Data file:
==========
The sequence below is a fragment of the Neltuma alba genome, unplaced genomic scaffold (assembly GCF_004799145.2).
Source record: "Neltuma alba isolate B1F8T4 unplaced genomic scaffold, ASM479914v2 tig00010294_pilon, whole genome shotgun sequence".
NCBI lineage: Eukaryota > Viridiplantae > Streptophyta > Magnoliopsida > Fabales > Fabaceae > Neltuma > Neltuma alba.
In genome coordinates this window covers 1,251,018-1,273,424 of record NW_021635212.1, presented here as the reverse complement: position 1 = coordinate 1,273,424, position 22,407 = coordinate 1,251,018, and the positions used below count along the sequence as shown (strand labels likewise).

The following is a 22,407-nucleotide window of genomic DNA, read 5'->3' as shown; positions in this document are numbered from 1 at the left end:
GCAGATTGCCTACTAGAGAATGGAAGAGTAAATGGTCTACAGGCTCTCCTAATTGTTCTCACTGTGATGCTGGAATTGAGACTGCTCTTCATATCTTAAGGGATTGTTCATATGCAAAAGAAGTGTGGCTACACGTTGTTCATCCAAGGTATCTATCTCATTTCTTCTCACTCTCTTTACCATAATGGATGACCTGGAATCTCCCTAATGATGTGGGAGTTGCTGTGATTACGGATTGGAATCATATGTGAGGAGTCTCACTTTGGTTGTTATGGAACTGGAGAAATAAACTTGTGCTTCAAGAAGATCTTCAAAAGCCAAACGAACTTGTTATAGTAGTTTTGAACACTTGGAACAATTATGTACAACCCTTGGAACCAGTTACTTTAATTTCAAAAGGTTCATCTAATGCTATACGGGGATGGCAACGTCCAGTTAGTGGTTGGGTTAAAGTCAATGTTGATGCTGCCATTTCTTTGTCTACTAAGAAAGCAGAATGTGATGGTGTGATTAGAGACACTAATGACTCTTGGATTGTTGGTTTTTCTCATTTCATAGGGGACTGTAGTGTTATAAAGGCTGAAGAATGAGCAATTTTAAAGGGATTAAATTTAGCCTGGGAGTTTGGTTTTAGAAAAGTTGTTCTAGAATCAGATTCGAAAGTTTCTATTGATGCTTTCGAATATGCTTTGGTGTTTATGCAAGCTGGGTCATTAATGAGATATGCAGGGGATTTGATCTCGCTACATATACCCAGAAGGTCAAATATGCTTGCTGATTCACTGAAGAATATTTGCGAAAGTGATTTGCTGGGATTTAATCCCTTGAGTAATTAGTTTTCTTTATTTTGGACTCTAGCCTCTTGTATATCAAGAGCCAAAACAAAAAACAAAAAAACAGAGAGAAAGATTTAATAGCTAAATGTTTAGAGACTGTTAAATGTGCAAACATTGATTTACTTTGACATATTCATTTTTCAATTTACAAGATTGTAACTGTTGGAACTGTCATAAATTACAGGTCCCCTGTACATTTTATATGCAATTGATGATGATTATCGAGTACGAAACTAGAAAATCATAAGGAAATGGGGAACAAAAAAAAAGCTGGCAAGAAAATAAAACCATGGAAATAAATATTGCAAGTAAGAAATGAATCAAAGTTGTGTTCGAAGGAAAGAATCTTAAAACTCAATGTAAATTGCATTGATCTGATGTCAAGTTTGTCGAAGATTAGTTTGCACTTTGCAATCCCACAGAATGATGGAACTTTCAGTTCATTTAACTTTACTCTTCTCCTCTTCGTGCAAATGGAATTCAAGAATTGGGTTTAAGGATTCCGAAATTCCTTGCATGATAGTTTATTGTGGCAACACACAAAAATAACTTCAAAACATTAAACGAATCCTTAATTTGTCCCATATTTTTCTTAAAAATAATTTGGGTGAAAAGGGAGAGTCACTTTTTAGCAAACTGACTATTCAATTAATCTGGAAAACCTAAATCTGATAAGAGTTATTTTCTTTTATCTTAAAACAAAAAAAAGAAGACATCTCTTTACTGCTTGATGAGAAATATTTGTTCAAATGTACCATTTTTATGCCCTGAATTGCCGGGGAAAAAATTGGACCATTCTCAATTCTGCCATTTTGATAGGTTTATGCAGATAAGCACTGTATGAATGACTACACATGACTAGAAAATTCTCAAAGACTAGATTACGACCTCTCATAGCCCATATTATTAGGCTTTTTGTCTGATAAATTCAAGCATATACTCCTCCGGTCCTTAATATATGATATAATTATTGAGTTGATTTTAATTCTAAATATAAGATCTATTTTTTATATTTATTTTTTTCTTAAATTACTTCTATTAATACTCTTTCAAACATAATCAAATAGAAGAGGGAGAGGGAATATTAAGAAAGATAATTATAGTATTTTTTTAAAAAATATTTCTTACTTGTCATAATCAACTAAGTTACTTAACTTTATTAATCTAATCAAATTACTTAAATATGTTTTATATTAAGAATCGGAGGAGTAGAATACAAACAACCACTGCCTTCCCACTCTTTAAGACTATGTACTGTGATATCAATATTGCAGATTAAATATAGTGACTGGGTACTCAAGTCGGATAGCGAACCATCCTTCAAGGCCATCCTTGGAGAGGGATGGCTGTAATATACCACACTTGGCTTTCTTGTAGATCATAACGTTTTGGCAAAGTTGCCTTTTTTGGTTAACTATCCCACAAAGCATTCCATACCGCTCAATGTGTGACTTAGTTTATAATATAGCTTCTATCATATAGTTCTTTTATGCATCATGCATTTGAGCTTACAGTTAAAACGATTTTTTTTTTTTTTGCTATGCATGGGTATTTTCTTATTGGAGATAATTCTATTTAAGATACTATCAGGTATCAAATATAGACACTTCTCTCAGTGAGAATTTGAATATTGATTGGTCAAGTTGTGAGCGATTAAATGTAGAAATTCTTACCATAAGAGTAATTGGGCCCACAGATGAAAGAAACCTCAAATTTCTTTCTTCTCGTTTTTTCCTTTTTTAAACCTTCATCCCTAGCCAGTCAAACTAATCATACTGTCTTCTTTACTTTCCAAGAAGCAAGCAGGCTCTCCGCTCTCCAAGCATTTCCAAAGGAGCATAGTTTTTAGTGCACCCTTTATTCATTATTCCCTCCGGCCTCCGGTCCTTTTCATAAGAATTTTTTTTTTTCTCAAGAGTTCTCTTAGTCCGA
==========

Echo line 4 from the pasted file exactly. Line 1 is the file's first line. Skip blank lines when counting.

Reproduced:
In genome coordinates this window covers 1,251,018-1,273,424 of record NW_021635212.1, presented here as the reverse complement: position 1 = coordinate 1,273,424, position 22,407 = coordinate 1,251,018, and the positions used below count along the sequence as shown (strand labels likewise).